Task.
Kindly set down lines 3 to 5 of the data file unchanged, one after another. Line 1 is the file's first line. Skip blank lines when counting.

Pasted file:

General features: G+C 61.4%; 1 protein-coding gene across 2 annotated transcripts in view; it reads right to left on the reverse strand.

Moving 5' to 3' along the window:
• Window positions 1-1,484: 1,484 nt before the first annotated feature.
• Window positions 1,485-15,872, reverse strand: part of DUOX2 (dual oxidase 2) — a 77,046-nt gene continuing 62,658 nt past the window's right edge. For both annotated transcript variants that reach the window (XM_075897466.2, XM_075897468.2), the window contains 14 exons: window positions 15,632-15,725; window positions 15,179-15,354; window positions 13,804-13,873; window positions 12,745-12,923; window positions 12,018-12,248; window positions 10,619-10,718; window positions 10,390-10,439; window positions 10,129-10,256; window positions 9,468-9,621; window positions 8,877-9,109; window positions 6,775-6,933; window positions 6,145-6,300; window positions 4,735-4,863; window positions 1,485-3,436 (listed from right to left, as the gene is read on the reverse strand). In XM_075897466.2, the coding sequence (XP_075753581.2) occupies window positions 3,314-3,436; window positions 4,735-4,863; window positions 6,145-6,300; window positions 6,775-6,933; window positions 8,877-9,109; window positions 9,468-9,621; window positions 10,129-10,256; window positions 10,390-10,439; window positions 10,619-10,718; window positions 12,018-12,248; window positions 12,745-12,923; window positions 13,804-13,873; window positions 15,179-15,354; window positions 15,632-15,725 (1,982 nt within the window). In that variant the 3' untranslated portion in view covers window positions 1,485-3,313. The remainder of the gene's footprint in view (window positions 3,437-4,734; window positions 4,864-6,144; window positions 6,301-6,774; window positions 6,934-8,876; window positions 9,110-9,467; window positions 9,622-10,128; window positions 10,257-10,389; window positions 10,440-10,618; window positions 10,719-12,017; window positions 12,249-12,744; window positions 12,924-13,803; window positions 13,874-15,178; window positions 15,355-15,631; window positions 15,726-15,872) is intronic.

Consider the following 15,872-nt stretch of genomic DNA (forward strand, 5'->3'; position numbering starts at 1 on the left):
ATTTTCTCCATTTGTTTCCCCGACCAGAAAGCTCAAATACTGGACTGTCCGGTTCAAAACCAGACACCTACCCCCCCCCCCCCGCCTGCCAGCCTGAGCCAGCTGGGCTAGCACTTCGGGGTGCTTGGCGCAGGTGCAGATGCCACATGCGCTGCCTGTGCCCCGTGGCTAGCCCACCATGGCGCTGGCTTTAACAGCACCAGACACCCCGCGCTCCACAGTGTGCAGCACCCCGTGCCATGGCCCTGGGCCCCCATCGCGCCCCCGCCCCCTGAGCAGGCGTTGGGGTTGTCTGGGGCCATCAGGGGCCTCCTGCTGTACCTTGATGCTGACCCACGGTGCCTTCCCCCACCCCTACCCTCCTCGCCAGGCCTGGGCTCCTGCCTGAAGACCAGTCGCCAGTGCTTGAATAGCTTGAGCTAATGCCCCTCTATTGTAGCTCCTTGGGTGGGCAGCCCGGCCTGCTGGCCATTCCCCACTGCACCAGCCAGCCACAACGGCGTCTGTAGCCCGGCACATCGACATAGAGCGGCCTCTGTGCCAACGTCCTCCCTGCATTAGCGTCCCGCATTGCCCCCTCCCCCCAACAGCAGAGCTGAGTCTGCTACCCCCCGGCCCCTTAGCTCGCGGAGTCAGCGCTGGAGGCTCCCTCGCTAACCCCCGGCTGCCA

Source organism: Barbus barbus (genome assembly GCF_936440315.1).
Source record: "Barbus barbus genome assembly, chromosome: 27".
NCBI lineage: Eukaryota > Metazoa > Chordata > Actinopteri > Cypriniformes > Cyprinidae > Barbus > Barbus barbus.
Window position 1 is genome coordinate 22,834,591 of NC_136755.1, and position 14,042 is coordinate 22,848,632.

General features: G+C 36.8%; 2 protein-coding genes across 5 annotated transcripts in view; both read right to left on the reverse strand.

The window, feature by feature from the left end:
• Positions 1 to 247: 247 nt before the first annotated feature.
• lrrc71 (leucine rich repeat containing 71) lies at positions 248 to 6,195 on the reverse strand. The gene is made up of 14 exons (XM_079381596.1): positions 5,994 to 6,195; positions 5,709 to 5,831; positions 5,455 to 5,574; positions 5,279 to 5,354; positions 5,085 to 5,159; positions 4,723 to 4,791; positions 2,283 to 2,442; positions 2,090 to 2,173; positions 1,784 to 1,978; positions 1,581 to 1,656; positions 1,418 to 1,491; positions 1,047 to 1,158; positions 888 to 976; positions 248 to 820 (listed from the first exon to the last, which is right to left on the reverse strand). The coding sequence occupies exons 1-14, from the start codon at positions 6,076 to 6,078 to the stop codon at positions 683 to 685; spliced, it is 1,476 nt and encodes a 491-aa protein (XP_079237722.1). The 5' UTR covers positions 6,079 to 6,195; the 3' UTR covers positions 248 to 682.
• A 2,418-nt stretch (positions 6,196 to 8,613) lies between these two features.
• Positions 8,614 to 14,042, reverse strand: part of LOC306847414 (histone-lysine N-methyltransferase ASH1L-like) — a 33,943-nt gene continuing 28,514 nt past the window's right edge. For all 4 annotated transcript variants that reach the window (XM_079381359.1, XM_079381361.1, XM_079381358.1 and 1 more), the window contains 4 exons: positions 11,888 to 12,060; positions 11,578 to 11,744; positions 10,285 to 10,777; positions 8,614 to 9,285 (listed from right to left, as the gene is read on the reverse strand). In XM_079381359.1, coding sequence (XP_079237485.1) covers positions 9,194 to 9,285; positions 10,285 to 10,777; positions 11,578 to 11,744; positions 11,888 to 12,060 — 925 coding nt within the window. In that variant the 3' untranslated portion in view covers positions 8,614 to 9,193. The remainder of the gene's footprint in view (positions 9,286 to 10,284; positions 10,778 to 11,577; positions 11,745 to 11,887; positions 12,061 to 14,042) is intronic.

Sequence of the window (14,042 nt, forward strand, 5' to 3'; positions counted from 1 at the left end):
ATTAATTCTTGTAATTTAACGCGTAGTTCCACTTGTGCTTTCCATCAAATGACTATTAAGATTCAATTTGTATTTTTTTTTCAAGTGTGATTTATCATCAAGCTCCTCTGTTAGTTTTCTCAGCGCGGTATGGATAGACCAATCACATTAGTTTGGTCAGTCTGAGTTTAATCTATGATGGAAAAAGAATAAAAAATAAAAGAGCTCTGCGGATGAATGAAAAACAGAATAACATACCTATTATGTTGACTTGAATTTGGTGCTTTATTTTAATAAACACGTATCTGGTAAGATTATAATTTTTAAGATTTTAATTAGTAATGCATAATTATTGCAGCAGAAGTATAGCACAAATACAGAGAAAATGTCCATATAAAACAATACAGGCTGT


• Window positions 1-1,484: 1,484 nt before the first annotated feature.
• Window positions 1,485-15,872, reverse strand: part of DUOX2 (dual oxidase 2) — a 77,046-nt gene continuing 62,658 nt past the window's right edge. For both annotated transcript variants that reach the window (XM_075897466.2, XM_075897468.2), the window contains 14 exons: window positions 15,632-15,725; window positions 15,179-15,354; window positions 13,804-13,873; window positions 12,745-12,923; window positions 12,018-12,248; window positions 10,619-10,718; window positions 10,390-10,439; window positions 10,129-10,256; window positions 9,468-9,621; window positions 8,877-9,109; window positions 6,775-6,933; window positions 6,145-6,300; window positions 4,735-4,863; window positions 1,485-3,436 (listed from right to left, as the gene is read on the reverse strand). In XM_075897466.2, the coding sequence (XP_075753581.2) occupies window positions 3,314-3,436; window positions 4,735-4,863; window positions 6,145-6,300; window positions 6,775-6,933; window positions 8,877-9,109; window positions 9,468-9,621; window positions 10,129-10,256; window positions 10,390-10,439; window positions 10,619-10,718; window positions 12,018-12,248; window positions 12,745-12,923; window positions 13,804-13,873; window positions 15,179-15,354; window positions 15,632-15,725 (1,982 nt within the window). In that variant the 3' untranslated portion in view covers window positions 1,485-3,313. The remainder of the gene's footprint in view (window positions 3,437-4,734; window positions 4,864-6,144; window positions 6,301-6,774; window positions 6,934-8,876; window positions 9,110-9,467; window positions 9,622-10,128; window positions 10,257-10,389; window positions 10,440-10,618; window positions 10,719-12,017; window positions 12,249-12,744; window positions 12,924-13,803; window positions 13,874-15,178; window positions 15,355-15,631; window positions 15,726-15,872) is intronic.

Consider the following 15,872-nt stretch of genomic DNA (forward strand, 5'->3'; position numbering starts at 1 on the left):